[MARMAM] New publication: Empirically testing the influence of light regime on diel activity patterns in a marine predator

luke storrie luke.storrie at hotmail.co.uk
Tue Sep 13 07:18:09 PDT 2022

Dear MARMAM community,

On behalf of my co-authors, I am pleased to share our recently published article in Functional Ecology, where we test the influence of light regime on diel activity patterns in a marine predator, using beluga whales as a model predator inhabiting a natural experimental setting (extreme light regimes of the Arctic).

Storrie, L., Hussey, N. E., MacPhee, S. A., O'Corry-Crowe, G., Iacozza, J., Barber, D. G. & Loseto, L. L. (2022) Empirically testing the influence of light regime on diel activity patterns in a marine predator reveals complex interacting factors shaping behaviour. Functional Ecology. https://doi.org/10.1111/1365-2435.14172

Diel cycles in marine predator diving behaviour centre around the light-mediated diel vertical migration (DVM) of prey, and are considered critical for optimizing foraging and limiting competition across global seascapes. Yet, our understanding of predator diel behaviour is based primarily on examining relative depth usage between constant day/night cycles with no formal investigation of how varying light regimes interact with abiotic factors to shape diel activity.
The extreme seasonal light regimes (midnight sun, polar night, day/night cycle) in the Arctic provide a unique natural experimental setting to empirically investigate the occurrence and intensity of diel behaviour in marine predators relative to changing light levels while concomitantly assessing interacting abiotic factors.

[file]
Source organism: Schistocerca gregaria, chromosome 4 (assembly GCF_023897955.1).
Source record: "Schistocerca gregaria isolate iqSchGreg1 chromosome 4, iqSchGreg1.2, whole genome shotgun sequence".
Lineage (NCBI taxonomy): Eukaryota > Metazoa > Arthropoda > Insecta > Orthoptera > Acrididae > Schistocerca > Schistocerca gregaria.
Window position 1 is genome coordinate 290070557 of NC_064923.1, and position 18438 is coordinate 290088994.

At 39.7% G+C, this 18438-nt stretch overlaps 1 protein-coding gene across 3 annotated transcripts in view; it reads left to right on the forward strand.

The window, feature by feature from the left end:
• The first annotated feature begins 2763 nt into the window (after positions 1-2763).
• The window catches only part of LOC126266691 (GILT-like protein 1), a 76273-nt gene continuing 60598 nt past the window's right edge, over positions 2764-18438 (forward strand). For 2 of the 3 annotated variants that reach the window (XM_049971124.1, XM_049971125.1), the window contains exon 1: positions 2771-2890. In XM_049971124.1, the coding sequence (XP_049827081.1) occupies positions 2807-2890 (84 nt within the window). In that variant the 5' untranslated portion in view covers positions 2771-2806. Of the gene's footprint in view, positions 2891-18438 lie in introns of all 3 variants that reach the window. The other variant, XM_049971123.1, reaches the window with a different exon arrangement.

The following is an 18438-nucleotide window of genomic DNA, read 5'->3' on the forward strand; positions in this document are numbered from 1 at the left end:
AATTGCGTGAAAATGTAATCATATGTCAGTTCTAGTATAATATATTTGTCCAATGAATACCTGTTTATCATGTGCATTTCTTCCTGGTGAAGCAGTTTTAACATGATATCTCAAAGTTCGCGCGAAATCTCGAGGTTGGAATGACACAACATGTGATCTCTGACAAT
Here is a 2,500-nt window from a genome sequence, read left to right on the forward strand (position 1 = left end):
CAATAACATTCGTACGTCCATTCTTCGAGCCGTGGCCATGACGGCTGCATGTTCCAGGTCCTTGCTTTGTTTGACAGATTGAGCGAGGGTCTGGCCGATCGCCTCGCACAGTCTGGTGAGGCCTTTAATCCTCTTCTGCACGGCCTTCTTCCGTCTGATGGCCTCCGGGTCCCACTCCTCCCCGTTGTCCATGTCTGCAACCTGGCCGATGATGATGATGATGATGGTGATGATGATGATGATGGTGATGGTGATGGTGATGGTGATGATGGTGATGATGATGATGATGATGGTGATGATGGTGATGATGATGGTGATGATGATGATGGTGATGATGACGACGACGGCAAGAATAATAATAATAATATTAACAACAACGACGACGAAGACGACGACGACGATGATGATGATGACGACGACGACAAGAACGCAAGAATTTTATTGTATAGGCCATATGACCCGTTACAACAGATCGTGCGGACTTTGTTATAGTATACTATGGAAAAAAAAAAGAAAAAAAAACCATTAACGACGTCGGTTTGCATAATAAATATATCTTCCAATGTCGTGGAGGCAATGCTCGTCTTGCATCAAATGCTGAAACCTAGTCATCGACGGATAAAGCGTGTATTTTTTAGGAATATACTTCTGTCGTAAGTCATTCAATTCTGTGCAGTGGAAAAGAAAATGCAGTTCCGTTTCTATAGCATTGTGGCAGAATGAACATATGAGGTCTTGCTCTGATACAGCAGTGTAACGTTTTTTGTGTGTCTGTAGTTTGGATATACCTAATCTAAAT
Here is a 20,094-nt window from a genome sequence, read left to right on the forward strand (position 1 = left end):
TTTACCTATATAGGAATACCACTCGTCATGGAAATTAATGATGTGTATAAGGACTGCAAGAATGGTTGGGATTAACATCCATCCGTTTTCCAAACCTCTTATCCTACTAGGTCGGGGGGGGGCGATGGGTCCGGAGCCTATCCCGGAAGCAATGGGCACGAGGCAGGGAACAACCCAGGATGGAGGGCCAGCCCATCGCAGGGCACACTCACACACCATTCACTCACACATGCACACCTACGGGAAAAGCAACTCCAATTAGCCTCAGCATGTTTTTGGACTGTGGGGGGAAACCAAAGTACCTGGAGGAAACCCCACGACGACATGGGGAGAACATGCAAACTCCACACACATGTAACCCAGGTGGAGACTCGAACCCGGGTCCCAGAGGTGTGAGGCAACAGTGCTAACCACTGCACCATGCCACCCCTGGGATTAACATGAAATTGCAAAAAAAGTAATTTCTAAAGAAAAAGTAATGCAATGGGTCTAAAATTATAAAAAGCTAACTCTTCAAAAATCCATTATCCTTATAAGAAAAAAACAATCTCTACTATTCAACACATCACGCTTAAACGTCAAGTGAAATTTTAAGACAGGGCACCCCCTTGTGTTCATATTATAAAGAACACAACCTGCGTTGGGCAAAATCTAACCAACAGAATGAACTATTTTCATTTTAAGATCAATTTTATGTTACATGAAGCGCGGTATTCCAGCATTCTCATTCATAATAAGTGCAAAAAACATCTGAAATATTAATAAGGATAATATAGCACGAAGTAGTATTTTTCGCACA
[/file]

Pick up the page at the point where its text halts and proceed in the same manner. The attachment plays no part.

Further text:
Depth time series data from satellite-linked tags deployed on six beluga whales (Delphinapterus leucas) for up to 12 months were used to quantify diel behaviour by calculating dissimilarity in time-at-depth between periods of low and high solar altitude on each day. Generalized additive mixed effects models were used to examine the influence of hours of daylight across extreme light cycles, coupled with bathymetry and sea ice concentration; focal diel patterns were further examined relative to the thermal structure of the water column.
As predicted, belugas exhibited cathemerality during the midnight sun, and initiated diel behaviour with the onset of the fall day/night cycle, with a marked increase in its intensity with the progression to equal day/night length. Occurrence of diel patterns, however, was complex; ceasing in regions with seafloor depths <700 m, and occurring with greatest intensity when the water column was thermally homogeneous within the upper 150 m.
Through empirical investigation, this study demonstrates that the onset of day/night light cycles and presumably associated prey DVM can modulate predator diel dive behaviour under certain circumstances, but highlights how the complex interaction of abiotic factors with light regime shape dynamic spatiotemporal patterns. These findings, building on a body of recent work, emphasize that the traditional view of the ubiquitous occurrence of diel behaviour tied to DVM at the base of the food web oversimplifies vertical predator–prey interactions, identifying the need for more structured investigation.

This article is freely available at https://doi.org/10.1111/1365-2435.14172

All the best,
Luke Storrie

PhD Candidate
University of Manitoba
email: storriel at myumanitoba.ca

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